China’s New Cybersecurity Law Leaves Foreign Firms Guessing

As China moves to start enforcing a new cybersecurity law, foreign companies face a major problem: They know very little about it.

The law — which was rubber-stamped by the country’s Parliament last year — is part of wide-ranging efforts by Beijing to manage the internet within China’s borders. Those efforts have been stepped up in the years since Edward J. Snowden, the whistle-blower and former American intelligence contractor, revealed that foreign technology firms could help governments spy.

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China data protection tightened in new laws
Strict new cyber-security legislation is not aimed at limiting foreign companies operating in the country, Chinese officials have said.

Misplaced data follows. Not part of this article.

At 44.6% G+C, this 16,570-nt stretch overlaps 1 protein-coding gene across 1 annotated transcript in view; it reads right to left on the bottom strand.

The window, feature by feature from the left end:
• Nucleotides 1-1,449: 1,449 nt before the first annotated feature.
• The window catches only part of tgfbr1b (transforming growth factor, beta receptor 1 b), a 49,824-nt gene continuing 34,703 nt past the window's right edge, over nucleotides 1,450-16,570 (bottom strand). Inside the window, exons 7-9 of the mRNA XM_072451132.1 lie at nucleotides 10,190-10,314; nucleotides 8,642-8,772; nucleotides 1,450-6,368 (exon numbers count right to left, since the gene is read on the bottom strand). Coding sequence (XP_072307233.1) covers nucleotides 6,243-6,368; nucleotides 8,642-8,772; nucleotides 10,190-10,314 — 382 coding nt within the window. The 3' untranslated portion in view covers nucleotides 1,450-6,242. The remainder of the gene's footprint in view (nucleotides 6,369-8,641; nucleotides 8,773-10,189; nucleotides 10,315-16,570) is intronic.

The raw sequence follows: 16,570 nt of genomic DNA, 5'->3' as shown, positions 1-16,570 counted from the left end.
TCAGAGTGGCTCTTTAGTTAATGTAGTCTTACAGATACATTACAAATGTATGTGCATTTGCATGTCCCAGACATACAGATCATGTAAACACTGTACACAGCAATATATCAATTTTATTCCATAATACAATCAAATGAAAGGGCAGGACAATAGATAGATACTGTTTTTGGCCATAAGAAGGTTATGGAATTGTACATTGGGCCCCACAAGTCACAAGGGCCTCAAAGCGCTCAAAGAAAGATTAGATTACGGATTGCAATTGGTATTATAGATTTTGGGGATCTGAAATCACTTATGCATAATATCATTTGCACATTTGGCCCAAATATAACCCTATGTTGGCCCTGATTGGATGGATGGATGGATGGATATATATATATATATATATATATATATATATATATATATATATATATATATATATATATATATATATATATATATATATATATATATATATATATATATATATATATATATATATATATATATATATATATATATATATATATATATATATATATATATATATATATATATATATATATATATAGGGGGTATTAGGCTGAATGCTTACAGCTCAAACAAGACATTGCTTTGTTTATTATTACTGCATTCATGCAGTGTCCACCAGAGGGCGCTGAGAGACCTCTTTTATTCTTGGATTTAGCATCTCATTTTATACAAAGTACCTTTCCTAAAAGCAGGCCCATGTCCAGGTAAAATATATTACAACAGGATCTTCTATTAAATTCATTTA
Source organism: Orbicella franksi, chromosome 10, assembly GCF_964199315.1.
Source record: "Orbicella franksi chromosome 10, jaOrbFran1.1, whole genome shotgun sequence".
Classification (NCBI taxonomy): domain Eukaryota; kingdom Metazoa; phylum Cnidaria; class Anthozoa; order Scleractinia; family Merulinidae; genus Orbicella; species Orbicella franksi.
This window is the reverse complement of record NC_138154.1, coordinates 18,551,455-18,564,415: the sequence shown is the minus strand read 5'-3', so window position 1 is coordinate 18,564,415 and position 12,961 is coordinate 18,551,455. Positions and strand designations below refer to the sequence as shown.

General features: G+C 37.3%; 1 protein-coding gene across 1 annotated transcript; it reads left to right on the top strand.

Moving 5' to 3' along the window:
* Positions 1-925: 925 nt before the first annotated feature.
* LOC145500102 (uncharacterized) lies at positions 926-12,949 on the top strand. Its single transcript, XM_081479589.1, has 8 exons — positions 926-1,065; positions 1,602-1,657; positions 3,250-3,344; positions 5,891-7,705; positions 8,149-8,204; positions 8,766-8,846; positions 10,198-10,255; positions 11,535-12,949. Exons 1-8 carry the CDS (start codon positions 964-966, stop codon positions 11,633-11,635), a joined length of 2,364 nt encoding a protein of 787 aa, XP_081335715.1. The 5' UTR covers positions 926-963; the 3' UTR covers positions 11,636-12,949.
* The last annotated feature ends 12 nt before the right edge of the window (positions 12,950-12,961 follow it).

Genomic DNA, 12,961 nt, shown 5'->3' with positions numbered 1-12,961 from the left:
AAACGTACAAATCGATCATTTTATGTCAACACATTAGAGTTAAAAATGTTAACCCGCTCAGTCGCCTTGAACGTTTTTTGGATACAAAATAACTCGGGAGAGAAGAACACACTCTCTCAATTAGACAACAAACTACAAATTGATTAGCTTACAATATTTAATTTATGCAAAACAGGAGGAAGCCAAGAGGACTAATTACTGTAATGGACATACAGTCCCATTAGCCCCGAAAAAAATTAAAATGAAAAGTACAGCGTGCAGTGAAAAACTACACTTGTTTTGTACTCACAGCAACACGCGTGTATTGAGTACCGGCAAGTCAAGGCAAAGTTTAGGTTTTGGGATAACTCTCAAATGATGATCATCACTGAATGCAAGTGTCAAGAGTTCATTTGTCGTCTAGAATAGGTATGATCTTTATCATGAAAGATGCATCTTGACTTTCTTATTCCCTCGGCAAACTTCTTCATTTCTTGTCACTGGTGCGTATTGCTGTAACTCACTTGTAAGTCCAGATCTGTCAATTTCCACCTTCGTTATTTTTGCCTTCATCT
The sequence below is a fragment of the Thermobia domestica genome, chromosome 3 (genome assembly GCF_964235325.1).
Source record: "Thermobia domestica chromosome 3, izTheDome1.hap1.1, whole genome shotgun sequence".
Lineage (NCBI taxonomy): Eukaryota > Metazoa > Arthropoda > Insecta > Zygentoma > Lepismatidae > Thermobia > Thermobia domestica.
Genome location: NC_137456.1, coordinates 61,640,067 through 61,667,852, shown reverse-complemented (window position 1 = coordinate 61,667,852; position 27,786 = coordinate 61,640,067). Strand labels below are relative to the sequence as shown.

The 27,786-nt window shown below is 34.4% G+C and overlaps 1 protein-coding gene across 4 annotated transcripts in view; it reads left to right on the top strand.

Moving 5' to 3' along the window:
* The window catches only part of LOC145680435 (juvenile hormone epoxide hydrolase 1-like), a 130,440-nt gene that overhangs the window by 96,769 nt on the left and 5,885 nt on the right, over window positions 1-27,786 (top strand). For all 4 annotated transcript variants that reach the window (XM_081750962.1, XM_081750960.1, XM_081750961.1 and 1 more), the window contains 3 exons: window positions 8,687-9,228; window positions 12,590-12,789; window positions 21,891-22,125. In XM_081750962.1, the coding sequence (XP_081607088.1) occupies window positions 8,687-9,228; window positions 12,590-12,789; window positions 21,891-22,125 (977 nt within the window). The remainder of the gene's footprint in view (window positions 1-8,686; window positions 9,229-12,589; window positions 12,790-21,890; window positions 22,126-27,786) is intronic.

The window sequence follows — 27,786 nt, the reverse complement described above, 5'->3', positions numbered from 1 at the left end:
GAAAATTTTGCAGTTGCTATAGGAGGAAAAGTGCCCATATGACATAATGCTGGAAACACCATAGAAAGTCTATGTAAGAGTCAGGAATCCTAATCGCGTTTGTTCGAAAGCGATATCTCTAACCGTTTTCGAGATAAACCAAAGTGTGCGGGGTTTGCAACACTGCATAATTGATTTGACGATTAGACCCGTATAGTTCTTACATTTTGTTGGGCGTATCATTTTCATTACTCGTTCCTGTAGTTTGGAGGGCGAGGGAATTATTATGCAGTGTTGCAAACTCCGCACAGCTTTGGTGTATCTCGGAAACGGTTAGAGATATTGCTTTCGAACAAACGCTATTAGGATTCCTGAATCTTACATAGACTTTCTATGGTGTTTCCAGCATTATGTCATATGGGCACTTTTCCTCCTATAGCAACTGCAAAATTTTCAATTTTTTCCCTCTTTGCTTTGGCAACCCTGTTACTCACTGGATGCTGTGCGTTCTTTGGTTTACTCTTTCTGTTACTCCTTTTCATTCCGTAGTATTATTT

The law, due to come into effect on 1 June, bans the collection and sale of users' personal information.

Firms will also have to store user data on servers inside China, and people will be given the right to have their information deleted.

International business groups have appealed against its implementation.

As China ushers in new cyber law, misgivings remain
China ushered in a tough new cyber security law on Thursday, following years of fierce debate around the controversial legislation that many foreign business groups fear will hit their ability to operate in the country.

The law, passed by China's rubber-stamp parliament in November, requires local and overseas firms to submit to security checks and store user data within the country.

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